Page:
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Nashville Predators vs. Chicago Blackhawks series preview

Remember when the Chicago Blackhawks held a red carpet parade before their 2008 home opener? Yeah, the Preds are going to ruin their 2010 playoff party, too.
Remember when the Chicago Blackhawks held a red carpet parade before their 2008 home opener? Yeah, the Preds are going to ruin their 2010 playoff party, too.

The National Hockey League obviously saved the best for last, with the Predators and Blackhawks opening their Western Conference Quarterfinal series Friday evening at the United Center in Chicago. The experts around the NHL are in heated disagreement over their predictions for this series - how many games will the Blackhawks take to win it?

I can see why they're smitten with the Hawks - they have lots of young talent, and a few high-priced veterans to go along with them. Once you start digging into the details, however, things start to look much different...

Even Strength

First, let's start off with the largest factor in the game, 5-on-5 play:

5-on-5 Team Data from Behind the Net
Team GF GA GF/60 Shots For/60 Shoot % GA/60 Shots Ag/60 Save % +/- per 60
Nashville 157 150 2.4 29.8 7.9 2.3 28.6 .921 +0.1
Chicago 181 154 2.8 33.2 8.3 2.4 24.0 .902 +0.4

Looking at data from all 82 games, the Blackhawks would appear to have a pretty hefty advantage at even strength. That team Plus/Minus per 60 minutes of +0.4 is 4th best in the NHL.

But recall the story of this Nashville Predators season - they got off to a lousy start as defense pairings were sorted out, Francis Bouillon got up to speed (after signing just a couple days before the first game) and the team has steadily improved over time. If you carve out the first 11 games from each team's results (as found in this preview of a game between them in late October), these teams look much, much closer:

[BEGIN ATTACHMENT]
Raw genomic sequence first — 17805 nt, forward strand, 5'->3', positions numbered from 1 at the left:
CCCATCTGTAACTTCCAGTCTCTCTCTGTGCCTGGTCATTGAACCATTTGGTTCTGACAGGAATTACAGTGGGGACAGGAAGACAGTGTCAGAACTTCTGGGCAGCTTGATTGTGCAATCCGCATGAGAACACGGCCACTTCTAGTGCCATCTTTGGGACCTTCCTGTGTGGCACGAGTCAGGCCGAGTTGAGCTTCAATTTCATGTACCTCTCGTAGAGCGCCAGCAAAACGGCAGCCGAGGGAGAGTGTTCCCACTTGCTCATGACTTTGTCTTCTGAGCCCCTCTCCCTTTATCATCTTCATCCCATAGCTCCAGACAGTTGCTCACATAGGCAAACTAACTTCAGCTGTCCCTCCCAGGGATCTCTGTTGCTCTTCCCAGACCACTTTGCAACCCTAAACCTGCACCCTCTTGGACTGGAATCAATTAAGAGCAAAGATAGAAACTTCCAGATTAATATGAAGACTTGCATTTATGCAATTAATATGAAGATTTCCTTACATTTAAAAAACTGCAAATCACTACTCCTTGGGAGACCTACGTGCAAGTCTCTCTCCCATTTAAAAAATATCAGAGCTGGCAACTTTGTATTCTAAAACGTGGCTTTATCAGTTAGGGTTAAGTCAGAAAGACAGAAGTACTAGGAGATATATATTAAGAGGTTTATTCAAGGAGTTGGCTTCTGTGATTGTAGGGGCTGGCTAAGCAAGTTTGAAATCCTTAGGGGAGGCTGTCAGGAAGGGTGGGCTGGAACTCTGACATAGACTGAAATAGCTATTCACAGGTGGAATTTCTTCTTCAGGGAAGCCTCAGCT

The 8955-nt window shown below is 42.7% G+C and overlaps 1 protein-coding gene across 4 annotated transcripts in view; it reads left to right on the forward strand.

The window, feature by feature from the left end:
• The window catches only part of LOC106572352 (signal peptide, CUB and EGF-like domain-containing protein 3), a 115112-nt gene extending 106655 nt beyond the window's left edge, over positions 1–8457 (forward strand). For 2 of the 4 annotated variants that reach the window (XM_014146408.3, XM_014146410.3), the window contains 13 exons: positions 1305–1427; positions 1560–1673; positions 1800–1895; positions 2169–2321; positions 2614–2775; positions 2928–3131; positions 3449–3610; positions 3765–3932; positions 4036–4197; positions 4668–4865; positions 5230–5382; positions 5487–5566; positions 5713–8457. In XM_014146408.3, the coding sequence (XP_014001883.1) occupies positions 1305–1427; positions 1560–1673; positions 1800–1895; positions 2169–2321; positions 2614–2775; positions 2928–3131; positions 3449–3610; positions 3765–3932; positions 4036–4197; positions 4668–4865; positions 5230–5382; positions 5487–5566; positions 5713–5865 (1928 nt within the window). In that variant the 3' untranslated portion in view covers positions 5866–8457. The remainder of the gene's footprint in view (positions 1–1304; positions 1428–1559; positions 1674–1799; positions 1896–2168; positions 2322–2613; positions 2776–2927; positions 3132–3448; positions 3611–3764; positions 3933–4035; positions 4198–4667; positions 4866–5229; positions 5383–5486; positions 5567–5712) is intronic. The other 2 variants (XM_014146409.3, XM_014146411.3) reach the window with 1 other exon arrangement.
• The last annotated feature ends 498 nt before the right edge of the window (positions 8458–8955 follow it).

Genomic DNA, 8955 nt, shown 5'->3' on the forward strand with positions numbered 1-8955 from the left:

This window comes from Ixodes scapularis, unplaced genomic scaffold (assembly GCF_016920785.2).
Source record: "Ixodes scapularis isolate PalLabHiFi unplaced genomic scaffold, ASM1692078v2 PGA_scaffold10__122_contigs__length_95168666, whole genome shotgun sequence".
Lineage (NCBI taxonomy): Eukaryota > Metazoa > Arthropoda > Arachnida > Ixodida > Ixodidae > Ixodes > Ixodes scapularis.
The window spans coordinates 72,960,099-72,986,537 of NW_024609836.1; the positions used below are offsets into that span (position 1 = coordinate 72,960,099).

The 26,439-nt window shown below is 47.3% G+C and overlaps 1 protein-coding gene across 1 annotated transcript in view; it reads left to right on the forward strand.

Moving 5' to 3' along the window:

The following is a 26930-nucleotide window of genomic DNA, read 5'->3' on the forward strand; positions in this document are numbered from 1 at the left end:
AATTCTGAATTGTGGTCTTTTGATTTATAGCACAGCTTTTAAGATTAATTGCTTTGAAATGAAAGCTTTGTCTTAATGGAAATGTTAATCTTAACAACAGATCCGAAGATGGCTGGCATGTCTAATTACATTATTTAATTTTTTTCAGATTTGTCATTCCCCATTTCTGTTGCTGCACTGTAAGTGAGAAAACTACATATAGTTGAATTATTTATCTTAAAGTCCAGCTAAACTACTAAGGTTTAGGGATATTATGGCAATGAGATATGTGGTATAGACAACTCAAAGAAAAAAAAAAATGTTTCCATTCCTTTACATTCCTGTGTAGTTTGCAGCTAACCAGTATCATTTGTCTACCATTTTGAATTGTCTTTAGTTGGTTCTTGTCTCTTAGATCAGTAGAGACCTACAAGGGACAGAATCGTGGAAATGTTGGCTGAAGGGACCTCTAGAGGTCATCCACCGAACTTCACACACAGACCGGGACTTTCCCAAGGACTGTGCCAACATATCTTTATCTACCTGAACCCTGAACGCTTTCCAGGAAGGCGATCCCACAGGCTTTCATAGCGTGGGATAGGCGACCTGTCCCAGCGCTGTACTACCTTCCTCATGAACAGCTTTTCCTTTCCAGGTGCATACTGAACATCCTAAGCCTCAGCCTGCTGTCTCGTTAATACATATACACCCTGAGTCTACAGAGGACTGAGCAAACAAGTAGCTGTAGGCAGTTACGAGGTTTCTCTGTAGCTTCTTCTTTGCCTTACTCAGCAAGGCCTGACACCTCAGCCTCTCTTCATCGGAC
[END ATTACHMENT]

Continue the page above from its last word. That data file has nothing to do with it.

5-on-5 Data Since 10/29 NSH vs. CHI (final 71 games)
Team GF GA GF/60 Shots For/60 Sht % GA/60 Shots Ag/60 Save % +/- per 60
Nashville 142 127 2.5 30.5 8.1 2.2 28.4 .923 +0.3
Chicago 156 136 2.7 32.9 8.2 2.4 24.6 .902 +0.3

In a nutshell? Just as the Preds got off to a terrible start in October, the Blackhawks were red-hot at that time. For the last 5.5 months, they've played at a very similar level overall, and during the last month, Nashville has been better.

Since the San Jose Horror on March 11, the Preds have outscored opponents 30-23 in even strength play. In that same time frame, the Blackhawks have 41 GF and 40 GA at evens.

Yes, the Blackhawks do boast some game-breaking talent up front with names like Jonathan Toews, Patrick Kane, and Marian Ho$$a. But the Preds are no slouches, and Patric Hornqvist, Martin Erat, and Steve Sullivan will keep the Chicago defense scrambling at times. Perhaps the most important aspect of the 5-on-5 play will be how much Barry Trotz is able to roll the lines. Four-line depth has been a true strength for the Predators this season, and a few goals from the 3rd and 4th lines will go a long way towards taking the heat off the stars.

Predators PP vs. Blackhawks PK

Nashville PP Chicago PK
Shots per 60 minutes
50.5 (16th) 48.0 (7th) Shots Against/60
GF/60 5.0 (29th) 4.7 (4th) GA/60
Shoot % 9.9% (29th) .902 (5th) Save %
PP TOI/Gm 5.6 (22nd) 5.1 (3rd) PK TOI/Gm

Obviously, this isn't a pretty picture - the Preds don't generate a ton of power play time, and don't create particularly good scoring chances. There's also an element of danger as the Blackhawks led the NHL with 13 shorthanded goals.